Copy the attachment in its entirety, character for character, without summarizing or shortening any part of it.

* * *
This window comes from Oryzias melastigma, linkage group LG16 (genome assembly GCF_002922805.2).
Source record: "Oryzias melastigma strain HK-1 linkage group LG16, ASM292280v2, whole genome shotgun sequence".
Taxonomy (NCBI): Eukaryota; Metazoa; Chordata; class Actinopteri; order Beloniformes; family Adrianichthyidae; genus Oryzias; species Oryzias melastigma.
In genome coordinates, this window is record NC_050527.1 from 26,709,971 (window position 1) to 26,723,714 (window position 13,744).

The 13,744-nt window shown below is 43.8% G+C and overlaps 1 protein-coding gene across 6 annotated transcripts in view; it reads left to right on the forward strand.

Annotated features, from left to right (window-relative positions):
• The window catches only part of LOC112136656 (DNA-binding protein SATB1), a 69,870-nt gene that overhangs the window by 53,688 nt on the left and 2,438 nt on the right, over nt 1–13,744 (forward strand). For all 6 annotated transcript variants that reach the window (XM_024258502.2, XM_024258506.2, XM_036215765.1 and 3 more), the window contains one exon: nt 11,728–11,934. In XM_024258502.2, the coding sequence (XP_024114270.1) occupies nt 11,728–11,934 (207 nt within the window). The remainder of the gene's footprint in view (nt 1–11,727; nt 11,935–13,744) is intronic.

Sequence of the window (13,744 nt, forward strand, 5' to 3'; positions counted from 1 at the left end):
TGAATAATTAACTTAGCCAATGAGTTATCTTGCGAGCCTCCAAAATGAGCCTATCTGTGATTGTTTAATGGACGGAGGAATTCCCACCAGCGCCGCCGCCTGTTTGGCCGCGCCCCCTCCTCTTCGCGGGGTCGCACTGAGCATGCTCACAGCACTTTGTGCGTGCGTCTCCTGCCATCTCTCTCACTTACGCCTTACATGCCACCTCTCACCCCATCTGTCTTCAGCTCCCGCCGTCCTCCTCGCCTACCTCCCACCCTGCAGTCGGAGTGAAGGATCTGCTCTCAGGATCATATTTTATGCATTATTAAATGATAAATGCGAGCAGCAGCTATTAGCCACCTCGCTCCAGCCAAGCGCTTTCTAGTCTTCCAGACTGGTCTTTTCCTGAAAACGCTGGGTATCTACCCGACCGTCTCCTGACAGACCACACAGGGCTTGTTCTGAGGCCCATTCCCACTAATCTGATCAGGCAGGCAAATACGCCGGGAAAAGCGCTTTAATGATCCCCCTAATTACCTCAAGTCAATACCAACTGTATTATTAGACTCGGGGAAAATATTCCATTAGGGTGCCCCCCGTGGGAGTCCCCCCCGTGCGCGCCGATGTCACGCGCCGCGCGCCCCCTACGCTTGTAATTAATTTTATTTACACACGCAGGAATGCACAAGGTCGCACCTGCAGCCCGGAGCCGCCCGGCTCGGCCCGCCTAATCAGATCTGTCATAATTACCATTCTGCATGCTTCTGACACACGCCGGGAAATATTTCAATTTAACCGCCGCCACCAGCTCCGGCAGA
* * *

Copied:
This window comes from Oryzias melastigma, linkage group LG16 (genome assembly GCF_002922805.2).
Source record: "Oryzias melastigma strain HK-1 linkage group LG16, ASM292280v2, whole genome shotgun sequence".
Taxonomy (NCBI): Eukaryota; Metazoa; Chordata; class Actinopteri; order Beloniformes; family Adrianichthyidae; genus Oryzias; species Oryzias melastigma.
In genome coordinates, this window is record NC_050527.1 from 26,709,971 (window position 1) to 26,723,714 (window position 13,744).

The 13,744-nt window shown below is 43.8% G+C and overlaps 1 protein-coding gene across 6 annotated transcripts in view; it reads left to right on the forward strand.

Annotated features, from left to right (window-relative positions):
• The window catches only part of LOC112136656 (DNA-binding protein SATB1), a 69,870-nt gene that overhangs the window by 53,688 nt on the left and 2,438 nt on the right, over nt 1–13,744 (forward strand). For all 6 annotated transcript variants that reach the window (XM_024258502.2, XM_024258506.2, XM_036215765.1 and 3 more), the window contains one exon: nt 11,728–11,934. In XM_024258502.2, the coding sequence (XP_024114270.1) occupies nt 11,728–11,934 (207 nt within the window). The remainder of the gene's footprint in view (nt 1–11,727; nt 11,935–13,744) is intronic.

Sequence of the window (13,744 nt, forward strand, 5' to 3'; positions counted from 1 at the left end):
TGAATAATTAACTTAGCCAATGAGTTATCTTGCGAGCCTCCAAAATGAGCCTATCTGTGATTGTTTAATGGACGGAGGAATTCCCACCAGCGCCGCCGCCTGTTTGGCCGCGCCCCCTCCTCTTCGCGGGGTCGCACTGAGCATGCTCACAGCACTTTGTGCGTGCGTCTCCTGCCATCTCTCTCACTTACGCCTTACATGCCACCTCTCACCCCATCTGTCTTCAGCTCCCGCCGTCCTCCTCGCCTACCTCCCACCCTGCAGTCGGAGTGAAGGATCTGCTCTCAGGATCATATTTTATGCATTATTAAATGATAAATGCGAGCAGCAGCTATTAGCCACCTCGCTCCAGCCAAGCGCTTTCTAGTCTTCCAGACTGGTCTTTTCCTGAAAACGCTGGGTATCTACCCGACCGTCTCCTGACAGACCACACAGGGCTTGTTCTGAGGCCCATTCCCACTAATCTGATCAGGCAGGCAAATACGCCGGGAAAAGCGCTTTAATGATCCCCCTAATTACCTCAAGTCAATACCAACTGTATTATTAGACTCGGGGAAAATATTCCATTAGGGTGCCCCCCGTGGGAGTCCCCCCCGTGCGCGCCGATGTCACGCGCCGCGCGCCCCCTACGCTTGTAATTAATTTTATTTACACACGCAGGAATGCACAAGGTCGCACCTGCAGCCCGGAGCCGCCCGGCTCGGCCCGCCTAATCAGATCTGTCATAATTACCATTCTGCATGCTTCTGACACACGCCGGGAAATATTTCAATTTAACCGCCGCCACCAGCTCCGGCAGA